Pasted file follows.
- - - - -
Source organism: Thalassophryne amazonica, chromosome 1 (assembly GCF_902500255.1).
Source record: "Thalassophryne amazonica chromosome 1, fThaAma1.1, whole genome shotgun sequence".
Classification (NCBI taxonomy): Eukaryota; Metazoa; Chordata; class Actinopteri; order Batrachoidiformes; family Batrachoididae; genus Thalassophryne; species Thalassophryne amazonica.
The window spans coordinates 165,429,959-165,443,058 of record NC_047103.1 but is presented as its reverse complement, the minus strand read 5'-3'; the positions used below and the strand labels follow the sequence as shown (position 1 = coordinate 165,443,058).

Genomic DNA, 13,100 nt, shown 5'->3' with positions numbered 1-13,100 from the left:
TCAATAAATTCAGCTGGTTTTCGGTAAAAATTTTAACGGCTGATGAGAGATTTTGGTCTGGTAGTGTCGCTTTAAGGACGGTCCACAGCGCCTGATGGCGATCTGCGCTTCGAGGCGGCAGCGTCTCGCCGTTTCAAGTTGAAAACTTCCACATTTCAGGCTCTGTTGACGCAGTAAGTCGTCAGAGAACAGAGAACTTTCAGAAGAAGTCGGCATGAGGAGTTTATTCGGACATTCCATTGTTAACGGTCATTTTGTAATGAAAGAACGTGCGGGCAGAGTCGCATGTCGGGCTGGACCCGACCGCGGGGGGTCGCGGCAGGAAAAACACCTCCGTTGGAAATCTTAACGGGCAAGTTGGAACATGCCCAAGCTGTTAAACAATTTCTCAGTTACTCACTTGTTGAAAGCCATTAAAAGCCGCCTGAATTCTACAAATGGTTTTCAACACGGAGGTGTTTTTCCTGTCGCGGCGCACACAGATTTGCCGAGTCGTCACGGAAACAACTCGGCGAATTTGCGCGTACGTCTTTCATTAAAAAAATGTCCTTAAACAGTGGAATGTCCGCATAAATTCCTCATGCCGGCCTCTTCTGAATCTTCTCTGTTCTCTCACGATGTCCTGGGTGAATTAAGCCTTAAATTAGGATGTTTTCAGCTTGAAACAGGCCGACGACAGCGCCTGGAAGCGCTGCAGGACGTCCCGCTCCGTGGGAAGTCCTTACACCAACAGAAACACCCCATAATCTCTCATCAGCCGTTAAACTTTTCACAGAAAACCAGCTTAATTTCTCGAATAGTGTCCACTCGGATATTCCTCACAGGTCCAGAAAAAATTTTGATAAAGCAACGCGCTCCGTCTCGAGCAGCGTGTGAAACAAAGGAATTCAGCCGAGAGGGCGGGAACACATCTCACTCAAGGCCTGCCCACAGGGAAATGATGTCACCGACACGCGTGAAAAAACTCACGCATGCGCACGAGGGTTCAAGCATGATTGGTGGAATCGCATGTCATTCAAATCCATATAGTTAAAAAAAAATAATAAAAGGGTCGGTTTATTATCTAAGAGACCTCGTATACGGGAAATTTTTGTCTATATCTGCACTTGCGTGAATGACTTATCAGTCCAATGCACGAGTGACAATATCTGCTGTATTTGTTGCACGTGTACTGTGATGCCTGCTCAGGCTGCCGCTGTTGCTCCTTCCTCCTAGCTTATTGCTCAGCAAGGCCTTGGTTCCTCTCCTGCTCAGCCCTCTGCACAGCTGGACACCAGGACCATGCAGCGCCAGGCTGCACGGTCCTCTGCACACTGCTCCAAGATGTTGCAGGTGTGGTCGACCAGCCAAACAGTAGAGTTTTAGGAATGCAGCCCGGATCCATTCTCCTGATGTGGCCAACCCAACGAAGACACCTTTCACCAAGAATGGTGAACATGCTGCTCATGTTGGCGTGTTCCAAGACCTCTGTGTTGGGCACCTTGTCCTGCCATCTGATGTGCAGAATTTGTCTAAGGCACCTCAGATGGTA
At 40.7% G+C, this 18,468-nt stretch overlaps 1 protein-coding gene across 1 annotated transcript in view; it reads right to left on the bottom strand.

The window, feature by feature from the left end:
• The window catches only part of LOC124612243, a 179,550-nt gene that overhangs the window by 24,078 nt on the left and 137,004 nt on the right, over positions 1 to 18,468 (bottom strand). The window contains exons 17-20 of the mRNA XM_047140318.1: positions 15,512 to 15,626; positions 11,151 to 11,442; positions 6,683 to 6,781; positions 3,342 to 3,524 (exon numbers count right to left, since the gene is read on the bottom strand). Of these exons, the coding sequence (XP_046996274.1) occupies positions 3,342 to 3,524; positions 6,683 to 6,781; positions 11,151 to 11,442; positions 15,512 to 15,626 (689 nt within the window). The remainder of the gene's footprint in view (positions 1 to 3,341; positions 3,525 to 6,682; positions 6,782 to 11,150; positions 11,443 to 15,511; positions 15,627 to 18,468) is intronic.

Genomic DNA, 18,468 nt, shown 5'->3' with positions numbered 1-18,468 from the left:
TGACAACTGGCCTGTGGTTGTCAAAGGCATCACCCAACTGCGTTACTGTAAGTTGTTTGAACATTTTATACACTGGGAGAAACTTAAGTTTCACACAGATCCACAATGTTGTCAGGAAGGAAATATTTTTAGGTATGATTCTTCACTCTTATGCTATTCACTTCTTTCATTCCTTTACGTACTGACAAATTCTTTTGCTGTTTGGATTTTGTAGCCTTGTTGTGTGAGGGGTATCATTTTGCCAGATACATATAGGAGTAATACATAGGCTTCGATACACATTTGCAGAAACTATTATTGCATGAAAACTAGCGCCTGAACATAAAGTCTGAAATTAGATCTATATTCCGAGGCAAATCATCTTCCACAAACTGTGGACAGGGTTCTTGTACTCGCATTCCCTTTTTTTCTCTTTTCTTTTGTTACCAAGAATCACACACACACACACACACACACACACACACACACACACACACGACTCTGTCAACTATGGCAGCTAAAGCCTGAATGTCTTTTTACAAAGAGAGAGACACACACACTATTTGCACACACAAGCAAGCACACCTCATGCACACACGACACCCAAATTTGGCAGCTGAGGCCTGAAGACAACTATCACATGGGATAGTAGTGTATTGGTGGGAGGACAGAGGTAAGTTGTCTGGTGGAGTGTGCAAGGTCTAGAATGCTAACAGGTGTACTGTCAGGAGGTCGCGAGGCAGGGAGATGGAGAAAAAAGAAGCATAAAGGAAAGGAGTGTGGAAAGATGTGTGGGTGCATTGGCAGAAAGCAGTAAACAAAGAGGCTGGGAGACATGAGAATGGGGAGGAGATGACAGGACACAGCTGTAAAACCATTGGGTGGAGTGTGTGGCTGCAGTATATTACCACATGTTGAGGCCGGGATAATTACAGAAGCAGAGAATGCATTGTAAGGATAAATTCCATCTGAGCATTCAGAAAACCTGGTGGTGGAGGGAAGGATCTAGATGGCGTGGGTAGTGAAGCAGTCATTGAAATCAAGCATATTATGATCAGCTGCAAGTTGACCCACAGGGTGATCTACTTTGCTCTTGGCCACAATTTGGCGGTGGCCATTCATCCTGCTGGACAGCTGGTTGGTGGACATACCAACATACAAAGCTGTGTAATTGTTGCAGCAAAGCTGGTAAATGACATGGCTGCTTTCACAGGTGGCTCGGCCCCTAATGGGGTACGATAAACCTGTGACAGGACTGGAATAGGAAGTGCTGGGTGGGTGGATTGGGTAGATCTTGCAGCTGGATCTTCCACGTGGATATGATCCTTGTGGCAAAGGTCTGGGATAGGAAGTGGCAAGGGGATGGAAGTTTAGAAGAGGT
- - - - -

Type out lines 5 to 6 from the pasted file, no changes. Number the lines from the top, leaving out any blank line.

Genomic DNA, 13,100 nt, shown 5'->3' with positions numbered 1-13,100 from the left:
TCAATAAATTCAGCTGGTTTTCGGTAAAAATTTTAACGGCTGATGAGAGATTTTGGTCTGGTAGTGTCGCTTTAAGGACGGTCCACAGCGCCTGATGGCGATCTGCGCTTCGAGGCGGCAGCGTCTCGCCGTTTCAAGTTGAAAACTTCCACATTTCAGGCTCTGTTGACGCAGTAAGTCGTCAGAGAACAGAGAACTTTCAGAAGAAGTCGGCATGAGGAGTTTATTCGGACATTCCATTGTTAACGGTCATTTTGTAATGAAAGAACGTGCGGGCAGAGTCGCATGTCGGGCTGGACCCGACCGCGGGGGGTCGCGGCAGGAAAAACACCTCCGTTGGAAATCTTAACGGGCAAGTTGGAACATGCCCAAGCTGTTAAACAATTTCTCAGTTACTCACTTGTTGAAAGCCATTAAAAGCCGCCTGAATTCTACAAATGGTTTTCAACACGGAGGTGTTTTTCCTGTCGCGGCGCACACAGATTTGCCGAGTCGTCACGGAAACAACTCGGCGAATTTGCGCGTACGTCTTTCATTAAAAAAATGTCCTTAAACAGTGGAATGTCCGCATAAATTCCTCATGCCGGCCTCTTCTGAATCTTCTCTGTTCTCTCACGATGTCCTGGGTGAATTAAGCCTTAAATTAGGATGTTTTCAGCTTGAAACAGGCCGACGACAGCGCCTGGAAGCGCTGCAGGACGTCCCGCTCCGTGGGAAGTCCTTACACCAACAGAAACACCCCATAATCTCTCATCAGCCGTTAAACTTTTCACAGAAAACCAGCTTAATTTCTCGAATAGTGTCCACTCGGATATTCCTCACAGGTCCAGAAAAAATTTTGATAAAGCAACGCGCTCCGTCTCGAGCAGCGTGTGAAACAAAGGAATTCAGCCGAGAGGGCGGGAACACATCTCACTCAAGGCCTGCCCACAGGGAAATGATGTCACCGACACGCGTGAAAAAACTCACGCATGCGCACGAGGGTTCAAGCATGATTGGTGGAATCGCATGTCATTCAAATCCATATAGTTAAAAAAAAATAATAAAAGGGTCGGTTTATTATCTAAGAGACCTCGTATACGGGAAATTTTTGTCTATATCTGCACTTGCGTGAATGACTTATCAGTCCAATGCACGAGTGACAATATCTGCTGTATTTGTTGCACGTGTACTGTGATGCCTGCTCAGGCTGCCGCTGTTGCTCCTTCCTCCTAGCTTATTGCTCAGCAAGGCCTTGGTTCCTCTCCTGCTCAGCCCTCTGCACAGCTGGACACCAGGACCATGCAGCGCCAGGCTGCACGGTCCTCTGCACACTGCTCCAAGATGTTGCAGGTGTGGTCGACCAGCCAAACAGTAGAGTTTTAGGAATGCAGCCCGGATCCATTCTCCTGATGTGGCCAACCCAACGAAGACACCTTTCACCAAGAATGGTGAACATGCTGCTCATGTTGGCGTGTTCCAAGACCTCTGTGTTGGGCACCTTGTCCTGCCATCTGATGTGCAGAATTTGTCTAAGGCACCTCAGATGGTA